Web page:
Gene therapy for Parkinson's disease to be tested

February 22, 2016
Immunohistochemistry for alpha-synuclein showing positive staining (brown) of an intraneural Lewy-body in the Substantia nigra in Parkinson's disease. Credit: Wikipedia

Experts at the University of Pittsburgh School of Medicine are leading the second arm of a clinical trial using gene therapy to relieve the symptoms of tremor and mobility impairment in patients with Parkinson's disease. The technique shows promise in prolonging the effectiveness of levo-dopa, the mainstay treatment for the progressive neurodegenerative condition, by increasing production of a key enzyme essential to convert the drug into the neurotransmitter dopamine.

An estimated 7 to 10 million people worldwide have Parkinson's disease, which is caused by degeneration of dopamine-producing neurons, said Mark Richardson, M.D., Ph.D., assistant professor of neurological surgery, Pitt School of Medicine, and director of Epilepsy and Movement Disorders Surgery at UPMC. Levo-dopa can replace the deficient dopamine for a while, but eventually the drug loses effectiveness, and subsequent increases in dosage may cause disabling side effects.

"Less dopamine is made as the neurons degenerate, and one reason is that there is a decrease in an enzyme needed to turn levo-dopa into dopamine," said Dr. Richardson, who is the principal investigator of the Pitt arm of the trial. "By inserting the gene for this enzyme into cells in a specific part of the brain, we hope to make levo-dopa treatment more effective for a longer period of time."

In the , a harmless virus called adeno-associated virus-2 is used to carry the gene that makes the enzyme – aromatic L-amino acid decarboxylase (AADC) – into neurons. Once in the neurons, cellular machinery kicks into gear to increase production of the AADC enzyme.

To deliver the treatment, Dr. Richardson will make a small hole in each side of the patient's skull to insert a thin catheter into the putamen, a brain region that is an important part of the circuit affected by Parkinson's disease. After the gene therapy is infused over several hours, the catheter is withdrawn and the skull is repaired.

Different infusion doses will be tested during the course of the study. Up to 20 participants at two sites, Pittsburgh and San Francisco, will be followed for up to three years to have their disease and medication status reassessed.

The principal investigator of the trial, which is sponsored by Voyager Therapeutics, is Krystof Bankiewicz, M.D., Ph.D., of the University of California, San Francisco, who also led an earlier trial that showed the gene therapy can be safely administered.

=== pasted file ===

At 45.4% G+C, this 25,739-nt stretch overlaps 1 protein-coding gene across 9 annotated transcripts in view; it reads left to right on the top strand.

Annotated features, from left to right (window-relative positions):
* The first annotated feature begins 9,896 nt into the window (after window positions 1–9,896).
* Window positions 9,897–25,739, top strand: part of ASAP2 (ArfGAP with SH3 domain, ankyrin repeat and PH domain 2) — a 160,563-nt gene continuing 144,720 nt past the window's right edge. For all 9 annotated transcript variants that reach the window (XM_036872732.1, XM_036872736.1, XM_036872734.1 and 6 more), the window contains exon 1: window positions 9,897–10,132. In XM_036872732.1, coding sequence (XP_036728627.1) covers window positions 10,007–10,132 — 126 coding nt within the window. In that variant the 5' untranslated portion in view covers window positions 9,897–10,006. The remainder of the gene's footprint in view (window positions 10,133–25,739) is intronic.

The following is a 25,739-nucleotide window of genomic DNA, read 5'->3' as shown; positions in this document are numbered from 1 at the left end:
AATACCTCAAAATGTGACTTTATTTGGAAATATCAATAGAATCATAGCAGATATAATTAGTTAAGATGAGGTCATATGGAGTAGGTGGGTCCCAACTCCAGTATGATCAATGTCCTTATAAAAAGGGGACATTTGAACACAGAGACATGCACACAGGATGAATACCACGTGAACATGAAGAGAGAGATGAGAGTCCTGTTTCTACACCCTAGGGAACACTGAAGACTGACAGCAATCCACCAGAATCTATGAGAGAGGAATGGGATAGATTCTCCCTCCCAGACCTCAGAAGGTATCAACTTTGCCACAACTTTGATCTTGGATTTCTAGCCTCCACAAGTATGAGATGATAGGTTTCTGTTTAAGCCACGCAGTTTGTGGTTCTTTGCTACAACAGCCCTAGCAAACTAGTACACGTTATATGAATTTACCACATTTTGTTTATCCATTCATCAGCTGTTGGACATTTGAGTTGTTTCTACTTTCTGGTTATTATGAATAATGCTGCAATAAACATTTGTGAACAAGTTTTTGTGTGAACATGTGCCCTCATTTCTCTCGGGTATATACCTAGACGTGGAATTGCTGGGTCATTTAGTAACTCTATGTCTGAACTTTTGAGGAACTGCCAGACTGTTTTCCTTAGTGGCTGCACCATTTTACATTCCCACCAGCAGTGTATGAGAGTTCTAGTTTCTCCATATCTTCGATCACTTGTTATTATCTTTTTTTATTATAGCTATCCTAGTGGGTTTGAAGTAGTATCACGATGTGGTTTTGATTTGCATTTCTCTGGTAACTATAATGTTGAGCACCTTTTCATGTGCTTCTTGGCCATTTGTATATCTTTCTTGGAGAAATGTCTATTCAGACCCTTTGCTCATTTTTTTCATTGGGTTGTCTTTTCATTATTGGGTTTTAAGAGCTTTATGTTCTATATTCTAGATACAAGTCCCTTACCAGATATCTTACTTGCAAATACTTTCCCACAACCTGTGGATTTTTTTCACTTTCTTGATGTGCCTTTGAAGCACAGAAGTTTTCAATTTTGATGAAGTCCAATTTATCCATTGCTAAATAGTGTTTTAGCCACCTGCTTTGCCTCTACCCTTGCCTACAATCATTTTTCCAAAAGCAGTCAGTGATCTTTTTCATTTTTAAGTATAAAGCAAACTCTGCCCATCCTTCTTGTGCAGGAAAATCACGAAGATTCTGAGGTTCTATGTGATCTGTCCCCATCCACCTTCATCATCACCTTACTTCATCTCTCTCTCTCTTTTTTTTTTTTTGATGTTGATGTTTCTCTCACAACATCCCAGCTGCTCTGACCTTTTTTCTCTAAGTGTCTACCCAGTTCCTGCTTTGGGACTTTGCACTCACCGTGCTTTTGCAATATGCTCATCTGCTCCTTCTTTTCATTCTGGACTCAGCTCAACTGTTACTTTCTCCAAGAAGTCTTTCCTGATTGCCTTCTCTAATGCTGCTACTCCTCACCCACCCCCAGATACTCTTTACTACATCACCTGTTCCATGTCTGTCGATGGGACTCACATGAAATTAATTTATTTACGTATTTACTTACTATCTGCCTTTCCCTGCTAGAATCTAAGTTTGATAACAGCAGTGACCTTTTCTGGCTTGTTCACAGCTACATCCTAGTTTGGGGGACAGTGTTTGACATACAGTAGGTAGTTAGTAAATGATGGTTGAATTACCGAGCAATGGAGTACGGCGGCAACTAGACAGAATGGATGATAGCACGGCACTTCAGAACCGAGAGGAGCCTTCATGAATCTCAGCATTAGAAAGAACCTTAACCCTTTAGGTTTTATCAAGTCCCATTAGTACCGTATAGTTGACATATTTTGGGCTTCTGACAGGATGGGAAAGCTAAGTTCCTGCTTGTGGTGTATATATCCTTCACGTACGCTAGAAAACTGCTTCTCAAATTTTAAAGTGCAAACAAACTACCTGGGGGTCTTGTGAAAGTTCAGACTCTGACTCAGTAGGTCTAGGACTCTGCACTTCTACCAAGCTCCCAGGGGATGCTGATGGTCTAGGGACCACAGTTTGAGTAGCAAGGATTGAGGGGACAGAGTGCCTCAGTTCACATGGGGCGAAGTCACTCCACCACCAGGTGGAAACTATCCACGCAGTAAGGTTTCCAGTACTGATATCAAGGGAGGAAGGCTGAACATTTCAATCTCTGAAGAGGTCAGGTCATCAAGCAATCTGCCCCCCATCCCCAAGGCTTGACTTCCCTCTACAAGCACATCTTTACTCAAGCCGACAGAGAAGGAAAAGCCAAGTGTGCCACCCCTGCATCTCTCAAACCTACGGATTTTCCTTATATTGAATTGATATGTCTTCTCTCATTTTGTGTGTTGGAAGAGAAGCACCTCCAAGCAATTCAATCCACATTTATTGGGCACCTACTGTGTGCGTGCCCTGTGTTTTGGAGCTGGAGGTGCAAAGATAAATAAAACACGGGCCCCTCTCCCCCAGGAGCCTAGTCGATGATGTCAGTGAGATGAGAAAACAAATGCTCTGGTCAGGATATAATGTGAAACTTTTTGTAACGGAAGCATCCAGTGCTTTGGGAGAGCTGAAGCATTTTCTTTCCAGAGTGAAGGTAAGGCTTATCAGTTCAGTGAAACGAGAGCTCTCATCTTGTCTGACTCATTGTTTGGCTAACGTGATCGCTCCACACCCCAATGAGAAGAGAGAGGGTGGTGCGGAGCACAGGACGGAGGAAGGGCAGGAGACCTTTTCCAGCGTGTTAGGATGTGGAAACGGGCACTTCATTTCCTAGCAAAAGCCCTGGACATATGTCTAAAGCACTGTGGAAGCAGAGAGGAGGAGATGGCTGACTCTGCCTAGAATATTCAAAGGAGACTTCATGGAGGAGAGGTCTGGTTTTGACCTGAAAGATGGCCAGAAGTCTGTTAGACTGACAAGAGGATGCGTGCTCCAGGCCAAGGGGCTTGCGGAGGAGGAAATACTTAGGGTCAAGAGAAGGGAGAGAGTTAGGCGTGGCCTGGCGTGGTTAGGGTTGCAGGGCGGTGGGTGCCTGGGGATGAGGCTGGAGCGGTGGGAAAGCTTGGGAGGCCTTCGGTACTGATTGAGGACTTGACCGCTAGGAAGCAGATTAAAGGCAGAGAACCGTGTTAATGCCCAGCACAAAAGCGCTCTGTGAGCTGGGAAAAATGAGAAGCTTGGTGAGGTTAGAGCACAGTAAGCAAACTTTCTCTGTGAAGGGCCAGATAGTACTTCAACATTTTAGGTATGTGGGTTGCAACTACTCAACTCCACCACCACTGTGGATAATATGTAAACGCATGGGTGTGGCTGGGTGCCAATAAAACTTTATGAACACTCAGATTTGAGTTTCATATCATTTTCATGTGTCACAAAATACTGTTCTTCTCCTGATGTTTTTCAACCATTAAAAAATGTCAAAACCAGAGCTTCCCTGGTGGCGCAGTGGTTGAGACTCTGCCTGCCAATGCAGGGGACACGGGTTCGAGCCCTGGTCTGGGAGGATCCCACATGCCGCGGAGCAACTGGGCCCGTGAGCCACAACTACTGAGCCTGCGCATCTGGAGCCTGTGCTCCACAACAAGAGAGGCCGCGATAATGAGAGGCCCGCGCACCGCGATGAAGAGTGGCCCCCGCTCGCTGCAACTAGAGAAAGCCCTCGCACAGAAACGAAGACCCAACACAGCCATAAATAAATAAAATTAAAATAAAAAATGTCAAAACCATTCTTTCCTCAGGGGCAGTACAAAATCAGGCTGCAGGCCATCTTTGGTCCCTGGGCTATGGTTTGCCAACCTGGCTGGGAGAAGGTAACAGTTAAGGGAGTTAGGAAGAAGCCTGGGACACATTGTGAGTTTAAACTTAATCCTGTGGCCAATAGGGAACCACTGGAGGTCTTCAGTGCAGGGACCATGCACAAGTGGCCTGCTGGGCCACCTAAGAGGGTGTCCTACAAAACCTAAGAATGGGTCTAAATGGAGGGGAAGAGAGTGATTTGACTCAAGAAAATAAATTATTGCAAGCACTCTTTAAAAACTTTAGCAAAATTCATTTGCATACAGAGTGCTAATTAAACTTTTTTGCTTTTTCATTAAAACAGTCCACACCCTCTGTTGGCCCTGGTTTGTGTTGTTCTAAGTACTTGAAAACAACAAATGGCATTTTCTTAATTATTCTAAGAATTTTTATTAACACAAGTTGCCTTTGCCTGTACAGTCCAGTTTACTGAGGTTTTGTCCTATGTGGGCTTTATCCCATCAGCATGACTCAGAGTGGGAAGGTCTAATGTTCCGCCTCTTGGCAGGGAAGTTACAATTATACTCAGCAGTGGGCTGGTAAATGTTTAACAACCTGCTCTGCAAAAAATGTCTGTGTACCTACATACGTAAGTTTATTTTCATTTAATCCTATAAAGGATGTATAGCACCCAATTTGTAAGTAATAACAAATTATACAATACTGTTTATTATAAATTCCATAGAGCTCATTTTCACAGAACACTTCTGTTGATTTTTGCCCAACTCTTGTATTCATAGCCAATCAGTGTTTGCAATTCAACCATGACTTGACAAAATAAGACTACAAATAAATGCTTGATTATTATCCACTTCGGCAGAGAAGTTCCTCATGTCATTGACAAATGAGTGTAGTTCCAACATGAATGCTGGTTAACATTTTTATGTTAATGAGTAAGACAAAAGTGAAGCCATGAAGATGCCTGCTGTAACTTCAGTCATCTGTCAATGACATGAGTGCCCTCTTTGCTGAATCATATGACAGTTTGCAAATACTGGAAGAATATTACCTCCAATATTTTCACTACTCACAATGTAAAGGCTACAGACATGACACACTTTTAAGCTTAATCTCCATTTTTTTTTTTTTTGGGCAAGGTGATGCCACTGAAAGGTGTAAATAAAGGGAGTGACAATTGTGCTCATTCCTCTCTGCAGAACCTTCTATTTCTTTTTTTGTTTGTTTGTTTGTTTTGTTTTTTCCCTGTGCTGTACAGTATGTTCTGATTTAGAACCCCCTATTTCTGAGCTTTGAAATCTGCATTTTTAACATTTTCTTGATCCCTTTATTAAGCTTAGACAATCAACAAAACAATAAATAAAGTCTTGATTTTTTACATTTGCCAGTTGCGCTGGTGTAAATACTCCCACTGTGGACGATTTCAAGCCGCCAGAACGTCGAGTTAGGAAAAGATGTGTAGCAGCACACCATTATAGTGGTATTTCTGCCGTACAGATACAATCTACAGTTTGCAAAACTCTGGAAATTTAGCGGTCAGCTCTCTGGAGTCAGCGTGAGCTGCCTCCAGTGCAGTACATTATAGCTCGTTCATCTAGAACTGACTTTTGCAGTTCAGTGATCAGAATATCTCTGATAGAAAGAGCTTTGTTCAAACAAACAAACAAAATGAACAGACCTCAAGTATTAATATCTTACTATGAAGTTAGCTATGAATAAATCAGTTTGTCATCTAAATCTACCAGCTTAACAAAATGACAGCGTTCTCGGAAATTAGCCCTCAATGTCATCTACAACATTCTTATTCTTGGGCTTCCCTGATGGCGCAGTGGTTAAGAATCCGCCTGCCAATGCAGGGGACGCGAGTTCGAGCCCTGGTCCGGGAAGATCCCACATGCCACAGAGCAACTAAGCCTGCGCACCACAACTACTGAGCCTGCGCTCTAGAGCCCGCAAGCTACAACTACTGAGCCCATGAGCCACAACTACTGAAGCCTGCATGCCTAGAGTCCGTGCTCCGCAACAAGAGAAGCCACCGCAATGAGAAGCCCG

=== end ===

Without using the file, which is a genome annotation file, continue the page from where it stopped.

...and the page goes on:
Explore further: Gene therapy prevents Parkinson's disease in animal model

More information: Individuals between 40 and 70 who have had Parkinson's disease for more than five years and have been taking levo-dopa for at least three years may be eligible to participate in the trial. For more information, contact Patricia Porter, B.S., at 412-648-8983 or Porterpm2@upmc.edu.

Related Stories

Gene therapy prevents Parkinson's disease in animal model

June 15, 2015

Gene therapy to reduce production of a brain protein successfully prevented development of Parkinson's disease in an animal study, according to researchers at the University of Pittsburgh School of Medicine. The findings, ...

Major complication of Parkinson's therapy explained

September 10, 2015

Researchers have discovered why long-term use of L-DOPA (levodopa), the most effective treatment for Parkinson's disease, commonly leads to a movement problem called dyskinesia, a side effect that can be as debilitating as ...

Researchers uncover how dopamine transports within the brain

January 25, 2016

Researchers at University of Florida Health have discovered the mechanics of how dopamine transports into and out of brain cells, a finding that could someday lead to more effective treatment of drug addictions and neurological ...

Ending chronic pain with new drug therapy

December 21, 2015

A brain region controlling whether we feel happy or sad, as well as addiction, is remodeled by chronic pain, reports a new Northwestern Medicine study.

Recommended for you

Parkinson's disease patients benefit from physical activity

November 15, 2016

A comprehensive review published in the Journal of Parkinson's Disease confirms that people living with Parkinson's disease (PD) can benefit from being physically active, especially when it comes to improving gait and balance, ...

0 comments

Please sign in to add a comment. Registration is free, and takes less than a minute. Read more

Click here to reset your password.
Sign in to get notified via email when new comments are made.